Parsi says that the ultimate authority on Iran's foreign policy, Iran's Supreme Leader Ayatollah Ali Khamenei, was "directly involved" in the Iranian proposal, according to the senior Iranian national security officials he interviewed in 2004. Kamenei has aligned himself with the conservatives in opposing the pro-democratic movement.
A campaign to promote democracy and fund dissidents prompts speculation that the administration's goal is to change the regime. The Bush administration, shunning pressure from allies for direct dialogue with Iran, is shifting toward a more confrontational stance and intensifying efforts to undercut the country's ruling clerics.
U.S. officials have taken a series of steps to increase pressure on Iran, most recently creating new offices in the State Department and Pentagon specifically to bolster opposition to the Tehran government. In February, Secretary of State Condoleezza Rice asked Congress for $75 million to supplement $10 million in funds to promote democracy, aid Iranian dissidents and expand the Voice of America's Persian-language broadcasts beamed across the Persian Gulf from Dubai, in the United Arab Emirates.
"We are more out of sync now with Iran than at any time since 1979," said a State Department official, who spoke on condition of anonymity. "I don't think the time is right now for a dialogue. We seem to be moving closer toward a confrontational stance, versus a compromise stance."
Although some observers note similarities in the Iran policy to the stance on Iraq in the lead-up to the war in that nation, officials emphasize that this time around, State Department diplomats rather than Pentagon war planners are in charge. Still, the campaign illustrates the administration's hostility toward Iran's rulers and raises the question of whether its ultimate goal is to curb Iran's nuclear program or change the regime. "The administration is trying to make regime change through democratization the policy, instead of making confrontation by military means the policy," said Trita Parsi, a Middle East specialist at Johns Hopkins University who advocates direct U.S. talks with Tehran.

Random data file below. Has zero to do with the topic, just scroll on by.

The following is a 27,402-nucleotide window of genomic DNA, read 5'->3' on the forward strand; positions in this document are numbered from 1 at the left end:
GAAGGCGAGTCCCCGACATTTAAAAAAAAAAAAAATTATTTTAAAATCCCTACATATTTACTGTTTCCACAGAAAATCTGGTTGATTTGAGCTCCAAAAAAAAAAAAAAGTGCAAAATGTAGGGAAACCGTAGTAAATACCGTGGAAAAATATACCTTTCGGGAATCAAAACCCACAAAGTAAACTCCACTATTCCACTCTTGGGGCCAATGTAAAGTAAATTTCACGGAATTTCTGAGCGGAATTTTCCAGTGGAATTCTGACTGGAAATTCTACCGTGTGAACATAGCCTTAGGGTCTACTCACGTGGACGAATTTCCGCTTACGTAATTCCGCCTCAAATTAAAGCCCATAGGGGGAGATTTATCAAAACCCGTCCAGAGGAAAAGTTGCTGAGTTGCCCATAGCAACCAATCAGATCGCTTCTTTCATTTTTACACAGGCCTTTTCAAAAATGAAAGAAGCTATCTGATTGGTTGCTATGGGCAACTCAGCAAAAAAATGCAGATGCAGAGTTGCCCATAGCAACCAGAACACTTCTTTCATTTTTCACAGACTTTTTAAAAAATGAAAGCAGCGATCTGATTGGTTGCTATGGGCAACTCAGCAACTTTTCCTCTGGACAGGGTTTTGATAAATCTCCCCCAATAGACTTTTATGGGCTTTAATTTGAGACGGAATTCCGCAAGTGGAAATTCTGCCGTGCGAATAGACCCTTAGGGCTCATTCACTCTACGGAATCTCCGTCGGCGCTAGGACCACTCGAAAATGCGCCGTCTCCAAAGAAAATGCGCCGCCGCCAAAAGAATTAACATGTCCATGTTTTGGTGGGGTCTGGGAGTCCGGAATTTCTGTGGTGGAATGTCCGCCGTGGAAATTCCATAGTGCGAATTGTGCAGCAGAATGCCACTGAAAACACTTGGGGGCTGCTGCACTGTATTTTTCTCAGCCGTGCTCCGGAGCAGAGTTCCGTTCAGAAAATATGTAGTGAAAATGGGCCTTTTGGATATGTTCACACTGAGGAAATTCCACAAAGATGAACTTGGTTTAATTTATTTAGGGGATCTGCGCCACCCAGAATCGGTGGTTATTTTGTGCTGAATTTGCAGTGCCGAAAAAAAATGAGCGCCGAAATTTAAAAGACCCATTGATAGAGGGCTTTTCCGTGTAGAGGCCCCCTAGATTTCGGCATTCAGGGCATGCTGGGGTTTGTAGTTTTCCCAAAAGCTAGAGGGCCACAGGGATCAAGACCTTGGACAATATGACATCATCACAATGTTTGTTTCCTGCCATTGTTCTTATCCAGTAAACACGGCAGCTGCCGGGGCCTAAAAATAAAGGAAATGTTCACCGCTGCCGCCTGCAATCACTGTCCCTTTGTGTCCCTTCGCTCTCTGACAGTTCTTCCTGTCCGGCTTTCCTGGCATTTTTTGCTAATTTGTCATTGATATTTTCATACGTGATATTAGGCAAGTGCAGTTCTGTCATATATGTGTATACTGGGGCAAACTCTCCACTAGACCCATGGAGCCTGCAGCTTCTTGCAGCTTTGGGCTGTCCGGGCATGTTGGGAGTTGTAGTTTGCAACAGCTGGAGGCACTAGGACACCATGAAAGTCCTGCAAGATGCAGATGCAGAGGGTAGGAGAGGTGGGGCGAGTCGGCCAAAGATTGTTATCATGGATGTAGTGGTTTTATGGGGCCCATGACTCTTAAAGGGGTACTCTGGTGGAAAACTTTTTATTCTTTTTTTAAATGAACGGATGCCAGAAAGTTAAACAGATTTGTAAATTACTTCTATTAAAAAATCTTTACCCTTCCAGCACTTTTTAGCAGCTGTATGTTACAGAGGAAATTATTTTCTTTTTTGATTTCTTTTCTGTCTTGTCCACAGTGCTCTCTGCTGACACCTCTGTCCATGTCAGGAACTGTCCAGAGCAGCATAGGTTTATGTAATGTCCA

The administration's efforts are taking shape on the second floor of the State Department, where a new Office of Iranian Affairs has been charged with leading the push to back Iranian dissidents more aggressively, boost support to democracy broadcasters and strengthen ties with exiles. Nearby at the Pentagon, an Iranian directorate will work with the State Department office to undercut the government in Tehran.
Rice and other officials have publicly advocated steps to pressure the Iranian government. But by setting up the new offices, staffs and programs, the administration is institutionalizing its long-held antipathy toward Iran's government.
The new offices are modest in size — the Pentagon's directorate began with six full-time staff members. But they can draw on expertise throughout the government, providing access to potentially hundreds of specialists. The State Department's new Iranian Affairs office is headed by David Denehy, a longtime democracy specialist at the International Republican Institute, who will work under Assistant Secretary of State for Near Eastern Affairs Elizabeth Cheney, daughter of the vice president.